There are many rules of painting composition which I have discussed in previous blogs (search: composition). These are usually conventional and are designed to lead the eye through the picture. But one of my favorites is an asymmetrical composition, that is, not even or necessarily balanced. I liken this somewhat to whether you are a candlesticks at each end of the fireplace mantle kind of person or you feel comfortable placing both candlesticks at one end (usually balanced by some other object at the other end.) It’s just a matter of personal preference.
The painting above, Beach Readers in the Intimate Spaces series, is a good example of asymmetrical composition. The bright red chairs on the right lead the eye into the scene to the two girls who are reading. Most of the other action is in that quadrant of the painting. However, the small figure playing in the surf at the far left is able to balance the scene. If you don’t believe me, cover the figure with your hand and see what a difference that makes to the feel of the painting.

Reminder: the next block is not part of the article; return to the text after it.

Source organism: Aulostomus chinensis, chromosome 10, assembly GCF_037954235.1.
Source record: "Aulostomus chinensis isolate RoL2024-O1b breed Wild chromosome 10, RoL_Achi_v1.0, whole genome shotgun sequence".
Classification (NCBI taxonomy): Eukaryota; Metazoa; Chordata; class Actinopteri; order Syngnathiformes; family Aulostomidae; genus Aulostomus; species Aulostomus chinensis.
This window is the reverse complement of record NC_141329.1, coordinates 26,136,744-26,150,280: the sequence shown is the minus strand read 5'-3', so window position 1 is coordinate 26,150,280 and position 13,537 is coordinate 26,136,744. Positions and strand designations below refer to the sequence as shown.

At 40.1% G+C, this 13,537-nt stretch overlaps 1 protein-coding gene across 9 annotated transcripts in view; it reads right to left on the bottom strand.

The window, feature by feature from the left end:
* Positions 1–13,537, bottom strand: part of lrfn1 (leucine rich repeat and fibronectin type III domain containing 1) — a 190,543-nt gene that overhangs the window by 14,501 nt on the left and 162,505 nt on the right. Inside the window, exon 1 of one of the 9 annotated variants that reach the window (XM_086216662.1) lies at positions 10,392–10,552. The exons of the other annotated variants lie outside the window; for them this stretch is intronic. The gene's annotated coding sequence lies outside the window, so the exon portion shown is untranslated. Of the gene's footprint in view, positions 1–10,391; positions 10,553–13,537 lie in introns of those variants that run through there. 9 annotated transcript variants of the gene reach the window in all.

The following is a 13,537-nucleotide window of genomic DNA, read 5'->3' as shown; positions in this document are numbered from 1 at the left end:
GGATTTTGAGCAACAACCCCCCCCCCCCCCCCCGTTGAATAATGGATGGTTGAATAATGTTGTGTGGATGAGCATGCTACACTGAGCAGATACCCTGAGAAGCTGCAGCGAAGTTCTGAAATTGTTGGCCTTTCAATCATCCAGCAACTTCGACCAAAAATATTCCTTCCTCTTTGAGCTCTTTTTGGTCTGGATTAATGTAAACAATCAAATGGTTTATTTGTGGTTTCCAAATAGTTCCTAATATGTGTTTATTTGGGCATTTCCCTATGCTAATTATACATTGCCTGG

Asymmetrical composition came into vogue in the 1880s and 1890s as the Impressionist artists were influenced by the import of Japanese prints. These prints not only led to some experimentation in composition, but to flattened colors and situational composition. This would be similar to a photograph that is just cut off at strange places. This could include people looking out of the picture plane, cutting off the head or legs of horses, or even figures exiting the frame.
Below are several examples of paintings by Mary Cassatt, Edgar Degas and Edouard Manet which illustrate this influence. The first two artists collaborated for years with their printmaking but as you can see, the Japanese influence directly appeared in their work.